Jack

was able to

stay up

all night on New Years.

 

Jack

knew how to

use 

a computer

WTH AN ADVERB        
 

Jack

can usually / usually can

cook   

dinner in an hour.

 

Jack

is sometimes able to

do 

his homework.

 

Jack

always knows how to

fix

a computer problem.

W/ NEG. ADVERB         

*Seldom can 

Jack

 

get

his homework done.
 

 

 

 

 

 

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Grammar Notes (Advanced)

Traditional and Linguistic Description

 

 

 

Traditional / ESL and Linguistic Descriptions

TRADITIONAL & ESL DESCRIPTION LINGUISTIC DESCRIPTION
AZAR HUDDLESTON

can / could (Azar 10.1-4)

  • possibility
    • modal → He could be sick.   (possibility – 50% degree of certainty);
    • past modal modal → He could have been sick.   (possibility – < 50% degree of certainty)
    • negative modal → He couldn't be sick.   (possibility – 99% degree of certainty)
  • past modal Tom could lift the box. Tom said he could speak French.  (ability)
  • polite request Could you help me?
  • suggestion (an option; one of several ideas) →  You could ask a different doctor. (20-4)

 

can / could  "Mood and Modality" (Huddleston 3 §9)

  • possibility (epistemic) → weak commitment → He can't have done it.(neg. only) / He could be the killer. [possibility]
  • possibility (deontic ) → He can have one more cookie. [permission]
  • possibility (dynamic) (3 §9.3.3)
    • You can always say "no". [reasonable/ acceptable]
    • Rain can get in. [circumstantial possibility]
    • Dogs can bite. [existenitial]
    • He could set a record today. [potential ability]
    • He can / could speak Swahili. [actualized ability]
  • backshift → He said he could speak Swahili. [actualized ability] He thought that Valjean could be the killer. [possibility]
  • polite form–distancing ("modally remote preterite") → Could you help me?  (3 §9.8.3)
     
SWAN BIBER

can/ could  (Swan 122-5)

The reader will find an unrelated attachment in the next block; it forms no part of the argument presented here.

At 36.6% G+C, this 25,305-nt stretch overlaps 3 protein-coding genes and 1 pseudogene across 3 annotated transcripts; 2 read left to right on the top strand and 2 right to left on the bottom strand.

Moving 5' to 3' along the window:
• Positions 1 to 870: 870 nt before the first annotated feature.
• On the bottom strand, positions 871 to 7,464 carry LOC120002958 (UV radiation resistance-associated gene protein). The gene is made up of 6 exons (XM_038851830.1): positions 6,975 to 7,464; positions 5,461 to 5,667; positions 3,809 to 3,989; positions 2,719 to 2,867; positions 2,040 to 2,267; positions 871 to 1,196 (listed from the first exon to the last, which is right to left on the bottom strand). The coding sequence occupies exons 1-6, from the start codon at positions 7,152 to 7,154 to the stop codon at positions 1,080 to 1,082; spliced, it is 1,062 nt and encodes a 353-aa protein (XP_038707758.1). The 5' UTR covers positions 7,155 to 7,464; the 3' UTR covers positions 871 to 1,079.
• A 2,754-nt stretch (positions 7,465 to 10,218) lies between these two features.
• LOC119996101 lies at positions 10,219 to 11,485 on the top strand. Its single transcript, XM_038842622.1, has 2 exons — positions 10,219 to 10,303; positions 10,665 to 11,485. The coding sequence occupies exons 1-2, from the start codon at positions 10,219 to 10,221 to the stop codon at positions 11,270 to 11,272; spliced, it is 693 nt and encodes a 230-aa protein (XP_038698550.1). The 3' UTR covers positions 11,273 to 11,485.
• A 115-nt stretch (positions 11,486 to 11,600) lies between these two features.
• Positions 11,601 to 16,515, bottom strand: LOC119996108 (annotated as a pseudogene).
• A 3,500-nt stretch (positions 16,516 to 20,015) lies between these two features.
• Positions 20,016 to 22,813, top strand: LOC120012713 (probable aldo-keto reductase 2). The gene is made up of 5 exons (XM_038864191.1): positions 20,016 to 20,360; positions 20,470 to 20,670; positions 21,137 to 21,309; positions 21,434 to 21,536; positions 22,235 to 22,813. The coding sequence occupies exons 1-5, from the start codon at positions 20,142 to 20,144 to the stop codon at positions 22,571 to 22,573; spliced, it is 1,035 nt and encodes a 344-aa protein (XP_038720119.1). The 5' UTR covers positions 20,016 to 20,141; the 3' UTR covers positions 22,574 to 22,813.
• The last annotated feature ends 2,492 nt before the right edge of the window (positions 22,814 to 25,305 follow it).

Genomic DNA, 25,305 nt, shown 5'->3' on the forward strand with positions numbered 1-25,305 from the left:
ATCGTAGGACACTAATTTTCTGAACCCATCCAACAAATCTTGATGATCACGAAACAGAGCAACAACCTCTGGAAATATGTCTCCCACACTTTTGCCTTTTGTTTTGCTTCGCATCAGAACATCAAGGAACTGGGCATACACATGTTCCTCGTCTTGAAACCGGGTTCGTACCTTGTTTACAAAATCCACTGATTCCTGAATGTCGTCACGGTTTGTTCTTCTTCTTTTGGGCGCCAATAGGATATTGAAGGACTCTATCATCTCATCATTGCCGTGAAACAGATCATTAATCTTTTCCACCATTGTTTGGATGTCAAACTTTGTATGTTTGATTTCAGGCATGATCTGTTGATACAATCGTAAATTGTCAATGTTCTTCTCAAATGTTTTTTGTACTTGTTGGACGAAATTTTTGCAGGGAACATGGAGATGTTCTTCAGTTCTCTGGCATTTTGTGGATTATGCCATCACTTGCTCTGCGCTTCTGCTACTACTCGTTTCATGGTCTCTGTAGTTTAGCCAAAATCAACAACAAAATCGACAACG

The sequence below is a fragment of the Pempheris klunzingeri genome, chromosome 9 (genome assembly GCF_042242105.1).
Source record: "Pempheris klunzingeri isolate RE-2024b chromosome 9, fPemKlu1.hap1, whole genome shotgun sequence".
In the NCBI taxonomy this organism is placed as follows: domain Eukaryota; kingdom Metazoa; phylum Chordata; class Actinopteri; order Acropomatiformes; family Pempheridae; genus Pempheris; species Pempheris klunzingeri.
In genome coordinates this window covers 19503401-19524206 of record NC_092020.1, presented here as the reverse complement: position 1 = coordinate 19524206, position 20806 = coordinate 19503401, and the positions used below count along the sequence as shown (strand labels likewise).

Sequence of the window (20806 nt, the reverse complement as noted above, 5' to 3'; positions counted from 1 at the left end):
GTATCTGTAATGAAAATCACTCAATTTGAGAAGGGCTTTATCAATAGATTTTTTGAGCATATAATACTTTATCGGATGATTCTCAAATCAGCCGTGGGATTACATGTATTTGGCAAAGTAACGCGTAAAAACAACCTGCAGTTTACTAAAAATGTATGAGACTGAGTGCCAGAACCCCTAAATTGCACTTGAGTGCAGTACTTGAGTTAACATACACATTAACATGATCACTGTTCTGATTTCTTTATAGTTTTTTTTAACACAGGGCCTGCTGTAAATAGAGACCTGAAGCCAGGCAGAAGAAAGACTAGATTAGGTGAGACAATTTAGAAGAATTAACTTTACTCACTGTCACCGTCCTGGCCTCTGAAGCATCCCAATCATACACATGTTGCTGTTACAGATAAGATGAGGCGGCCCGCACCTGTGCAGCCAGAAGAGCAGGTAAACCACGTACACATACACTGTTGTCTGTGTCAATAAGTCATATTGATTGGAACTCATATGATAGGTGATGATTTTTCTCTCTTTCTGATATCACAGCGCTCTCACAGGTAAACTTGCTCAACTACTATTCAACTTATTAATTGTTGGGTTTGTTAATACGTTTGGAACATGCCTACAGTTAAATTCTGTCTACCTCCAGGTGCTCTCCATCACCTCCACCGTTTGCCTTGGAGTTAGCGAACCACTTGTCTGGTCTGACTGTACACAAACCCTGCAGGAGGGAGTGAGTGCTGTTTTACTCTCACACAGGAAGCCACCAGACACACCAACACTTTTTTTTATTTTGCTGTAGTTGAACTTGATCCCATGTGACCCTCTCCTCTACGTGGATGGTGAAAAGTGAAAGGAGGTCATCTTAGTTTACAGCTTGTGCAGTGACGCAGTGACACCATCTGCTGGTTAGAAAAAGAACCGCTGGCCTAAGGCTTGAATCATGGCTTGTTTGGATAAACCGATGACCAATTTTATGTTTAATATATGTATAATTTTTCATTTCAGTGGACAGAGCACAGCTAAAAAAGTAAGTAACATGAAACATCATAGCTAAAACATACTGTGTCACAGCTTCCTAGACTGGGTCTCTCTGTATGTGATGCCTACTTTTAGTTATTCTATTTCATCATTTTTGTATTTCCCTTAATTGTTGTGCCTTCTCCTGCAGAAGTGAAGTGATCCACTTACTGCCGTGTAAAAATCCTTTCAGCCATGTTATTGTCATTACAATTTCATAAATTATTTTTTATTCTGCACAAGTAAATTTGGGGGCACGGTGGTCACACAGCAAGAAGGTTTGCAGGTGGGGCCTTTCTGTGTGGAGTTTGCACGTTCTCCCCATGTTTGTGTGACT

• ability
    • presentI can read Italian. (knowledge, skill, strength)  
    • past →  I could read quickly.  He said he could read Italian. After studying a year, I was able to read Italian. (122.5)
  • common or typical → It can be hot here in summer.
  • possible in the situationWe can go to Athens.
  • soft suggestionWe could try a different approach.
  • unrealized pastWe could have gone to Athens, but we didn't
  • chances (possibility) → It could rain this afternoon. (122.8)
  • permissionCould we have some cake?  (more polite than can) (124)
  • requests, orders, and suggestionsCould we have some cake?  (124.6)
  • criticismYou could have told me you were dating my girl.
  • indirect speechI asked if they could give me some help. 

 

can / could (Biber 6.6.4.1)

permission / possibility / ability: can, could

Could and might are much more common expressing logical possibility than permission or ability.

In contrast to the typical functions of can, the modal could usually marks logical possibility in conversation, expressing a greater degree of uncertainty or tentativeness.  That could be her.  It could be anything you choose.

Epistemic Stance.modal Verb in extrinsic sense Without… collaboration there could be interference… (973)

 

 

Resources

  • Azar, Betty Schrampfer, and Stacy A. Hagen. Understanding and Using English Grammar. 4th ed., Pearson Education, 2009.
  • Biber, Douglas, and Stig Johansson, et al. Longman Grammar Of Spoken And Written English. Pearson Education, 1999.
  • Huddleston, Rodney D., and Geoffrey K. Pullum. The Cambridge Grammar of the English Language. Cambridge UP, 2002.
  • Swan, Michael. Practical English Usage. 3rd ed., Oxford UP, 2005.

 

 

 

 

Practice1

Various Abilities

managed to reach a goalpotentialphysical abilitymental ability

 

 

What is the meaning ?

  1. Select the response from the list that best completes the sentence. 
  2. Compare your response to the feedback by clicking the "Check" or the "Check 1-15" button.

 

1.

2.

3.

4.

5.

 

 

 

 

 

 

 

Practice 2

Driving Skills

driver
 

 

Which phrase can replace the modal in each of these sentences? 

  1. Select the response from the list that best completes the sentence. 
  2. Compare your response to the feedback by clicking the "Check" or the "Check 6-10" button.

 

6.
When I was little , I wanted to drive, but I couldn't.




7.
Now, I am taking a driving course so that I can drive a car.



8.
If a driver is not careful, he or she can cause an accident. 



9.
After practicing for a month, I was able to shift gears without difficulty.




shift gears – manually change the speed of the car; first / second / third / fourth gear

10.
From then on, I could change gears with ease.